I am working with a TI INA821 Instrumentation Amplifier to try to amplifier a 0-5mV (delta) analog signal off a strain gauge. To reiterate, every DC analog value between the delta of 5mV represents a specific load (weight).

The delta is the difference between (+) ~2.528 V and (-) ~2.533 V. The circuit is operating off +/-5 V supply.

The circuit I am using is that of the generic recommended configuration in the INA821 Datasheet:

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  1. V+ = 5V
  2. V- = -5V
  3. C1 = C2 = 0.1uF
  4. R1 = R2 = 1M
  5. Vref = 0V (GND)
  6. INO+ = INO- = 2.528V @ no load
  7. INO-' = 2.528V @full load
  8. INO+' = 2.533V @ full load
  9. R3 = Varies (see below)

The only configuration that does not result in Vout being pushed to +5V is with R3 DISCONNECTED which yields a gain of G = 1.

Using two 50mVpp, and 60mVpp test sinusoidal signals (same generator, voltage difference via voltage divider) at IN+ and IN- successfully amplifies the delta and reflects change when a pot is used in place of R3.

My only thought is that perhaps the strain gauge, being a DC type signal is causing an offset large enough to send the output to the positive supply rail? However, in theory I did not think this should be an issue given that the amplifier design is of the differential type?

  • \$\begingroup\$ Set R3 = 249 for Av~200 to get ~1V out or R3=100 for Av=500 to get ~2.5V out \$\endgroup\$ Commented Apr 17, 2019 at 2:04

1 Answer 1


Your question was going along well until the last sentence. There is NEVER a valid reason to make this assumption, even if you paid extra for a balanced bridge. Get a voltmeter out and measure the voltage between the inputs.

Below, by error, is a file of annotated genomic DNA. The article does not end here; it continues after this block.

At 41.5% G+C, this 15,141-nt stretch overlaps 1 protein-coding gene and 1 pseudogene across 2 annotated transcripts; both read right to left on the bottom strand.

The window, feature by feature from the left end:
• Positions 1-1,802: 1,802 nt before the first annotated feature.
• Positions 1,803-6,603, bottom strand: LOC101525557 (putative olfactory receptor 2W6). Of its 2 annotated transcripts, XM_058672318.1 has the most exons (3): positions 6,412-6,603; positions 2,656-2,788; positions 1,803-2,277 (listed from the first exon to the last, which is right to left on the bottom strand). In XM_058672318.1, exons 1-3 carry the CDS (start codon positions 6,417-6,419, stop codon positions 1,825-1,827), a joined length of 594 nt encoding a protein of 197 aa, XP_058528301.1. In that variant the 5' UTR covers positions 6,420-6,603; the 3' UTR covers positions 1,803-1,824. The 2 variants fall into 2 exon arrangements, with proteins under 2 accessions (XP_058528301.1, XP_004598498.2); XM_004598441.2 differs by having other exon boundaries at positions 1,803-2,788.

• 2
    \$\begingroup\$ This is not an answer. I have measured the inputs at the bridge which is where the 2.528 and 2.533 values come from. Given that they are subject to temperature changes, and are variable devices, I have observed a fluctuation of perhaps +/- 2mV undisturbed. Though this is no reason for a very-high gain at the output. I have also ruled out faulty components and/or connections using a test signal. Looking for more reasoning here as seems to be some circuit design issue I am not seeing. \$\endgroup\$
    – Matt
    Commented Apr 17, 2019 at 2:35
  • \$\begingroup\$ The only difference I am seeing is that my test sinusoidal signal is AC-type, and my real strain gauge is DC. Thus, my reasoning in my last sentence is poking at the idea of something causing fault when ran in a DC-steady-state? I have no idea. Thus, looking for outside opinions or validation. \$\endgroup\$
    – Matt
    Commented Apr 17, 2019 at 2:40
  • \$\begingroup\$ I'm sorry. The wording of the question made me think the data given was theoretical. You need to supply more information about the input circuitry. \$\endgroup\$
    – EinarA
    Commented Apr 17, 2019 at 6:18

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